These early attempts were of small scale and involved a colony, Massachusetts Bay Colony for example, setting up a location in Boston where one could post a letter back home to England. Other attempts focused on a dedicated postal service between two of the larger colonies, such as Massachusetts and Virginia, but the available services remained limited in scope and disjointed for many years. For example, informal independently-run postal routes operated in Boston as early as 1639, with a Boston to New York City service starting in 1672. A central postal organization came to the colonies in 1691, when Thomas Neale received a 21-year grant from the British Crown for a North American Postal Service. On February 17, 1691, a grant of letters patent from the joint sovereigns, William III and Mary II, empowered him: to erect and establish within the chief parts of their majesties' colonies and plantations in America, an office or offices for receiving and dispatching letters and pacquets, to receive and deliver the same under such rates and sums of money as the planters shall agree to give, to hold and enjoy the same for the term of twenty-one years.
The patent included the exclusive right to establish and collect a formal postal tax on official documents of all kinds. The tax was repealed a year later. Neale appointed Governor of New Jersey, as his deputy postmaster; the first postal service in America commenced in February 1692. Rates of postage were fixed and authorized, measures were taken to establish a post office in each town in Virginia. Massachusetts and the other colonies soon passed postal laws, a imperfect post office system was established. Neale's patent expired in 1710; the chief office was established in New York City, where letters were conveyed by regular packets across the Atlantic. Before the Revolution, there was only a trickle of business or governmental correspondence between the colonies. Most of the mail went forth to counting houses and government offices in London; the revolution made Philadelphia, the seat of the Continental Congress, the information hub of the new nation. News, new laws, political intelligence, military orders circulated with a new urgency, a postal system was necessary.
Journalists took the lead, securing post office legislation that allowed them to reach their subscribers at low cost, to exchange news from newspapers between the thirteen states. Overthrowing the London-oriented imperial postal service in 1774–1775, printers enlisted merchants and the new political leadership, created a new postal system; the United States Post Office was created on July 26, 1775, by decree of the Second Continental Congress. Benjamin Franklin headed it briefly. Before the Revolution, individuals like Benjamin Franklin and William Goddard were the colonial postmasters who managed the mails and were the general architects of a postal system that started out as an alternative to the Crown Post; the official post office was created in 1792 as the Post Office Department. It was based on the Constitutional authority empowering Congress "To establish post offices and post roads"; the 1792 law provided for a expanded postal network, served editors by charging newspapers an low rate.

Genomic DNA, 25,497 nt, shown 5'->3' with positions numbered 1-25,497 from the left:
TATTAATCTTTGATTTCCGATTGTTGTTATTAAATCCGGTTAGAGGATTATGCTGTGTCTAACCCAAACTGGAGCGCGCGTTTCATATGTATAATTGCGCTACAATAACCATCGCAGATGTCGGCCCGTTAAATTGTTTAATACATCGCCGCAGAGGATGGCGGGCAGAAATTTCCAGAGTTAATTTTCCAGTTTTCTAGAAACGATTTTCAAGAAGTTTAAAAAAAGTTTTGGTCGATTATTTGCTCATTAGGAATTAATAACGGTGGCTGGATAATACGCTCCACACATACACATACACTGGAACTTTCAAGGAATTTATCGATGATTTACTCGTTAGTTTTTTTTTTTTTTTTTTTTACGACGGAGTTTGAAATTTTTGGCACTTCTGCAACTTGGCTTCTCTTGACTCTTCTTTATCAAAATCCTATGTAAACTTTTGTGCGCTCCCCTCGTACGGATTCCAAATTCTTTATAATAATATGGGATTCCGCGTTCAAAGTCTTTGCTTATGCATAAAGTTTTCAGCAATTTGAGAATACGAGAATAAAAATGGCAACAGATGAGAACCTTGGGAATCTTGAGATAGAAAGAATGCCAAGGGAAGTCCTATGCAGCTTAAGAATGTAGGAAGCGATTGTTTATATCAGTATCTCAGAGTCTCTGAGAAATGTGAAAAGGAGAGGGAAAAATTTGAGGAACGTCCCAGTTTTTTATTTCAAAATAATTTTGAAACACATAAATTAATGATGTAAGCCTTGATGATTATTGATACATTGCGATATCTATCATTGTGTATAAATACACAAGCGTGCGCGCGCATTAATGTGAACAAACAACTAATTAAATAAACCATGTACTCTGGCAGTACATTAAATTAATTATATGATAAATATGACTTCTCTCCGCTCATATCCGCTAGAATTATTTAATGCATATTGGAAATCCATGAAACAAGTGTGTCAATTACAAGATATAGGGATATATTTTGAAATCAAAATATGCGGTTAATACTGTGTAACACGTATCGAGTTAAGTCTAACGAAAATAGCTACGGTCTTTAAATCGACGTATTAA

The law guaranteed the sanctity of personal correspondence, provided the entire country with low-cost access to information on public affairs, while establishing a right to personal privacy. Rufus Easton was appointed by Thomas Jefferson first postmaster of St. Louis under the recommendation of Postmaster General Gideon Granger. Rufus Easton was the first postmaster and built the first post office west o
Harley-Davidson, Inc. or Harley, is an American motorcycle manufacturer, founded in Milwaukee, Wisconsin in 1903. One of two major American motorcycle manufacturers to survive the Great Depression, the company has survived numerous ownership arrangements, subsidiary arrangements, periods of poor economic health and product quality, as well as intense global competition, to become one of the world's largest motorcycle manufacturers and an iconic brand known for its loyal following. There are events worldwide as well as a company-sponsored brand-focused museum. Noted for a style of customization that gave rise to the chopper motorcycle style, Harley-Davidson traditionally marketed heavyweight, air-cooled cruiser motorcycles with engine displacements greater than 700 cm³ and has broadened its offerings to include its more contemporary VRSC and middle-weight Street platforms. Harley-Davidson manufactures its motorcycles at factories in Pennsylvania. Construction of a new plant in Thailand is scheduled to begin in late 2018.
The company markets its products worldwide. Besides motorcycles, the company licenses and markets merchandise under the Harley-Davidson brand, among them apparel, home decor and ornaments, accessories and scale figures of its motorcycles, video games based on its motorcycle line and the community. In 1901, 20-year-old William S. Harley drew up plans for a small engine with a displacement of 7.07 cubic inches and four-inch flywheels. The engine was designed for use in a regular pedal-bicycle frame. Over the next two years and his childhood friend Arthur Davidson worked on their motor-bicycle using the northside Milwaukee machine shop at the home of their friend, Henry Melk, it was finished in 1903 with the help of Walter Davidson. Upon testing their power-cycle and the Davidson brothers found it unable to climb the hills around Milwaukee without pedal assistance, they wrote off their first motor-bicycle as a valuable learning experiment. Work began on a new and improved second-generation machine.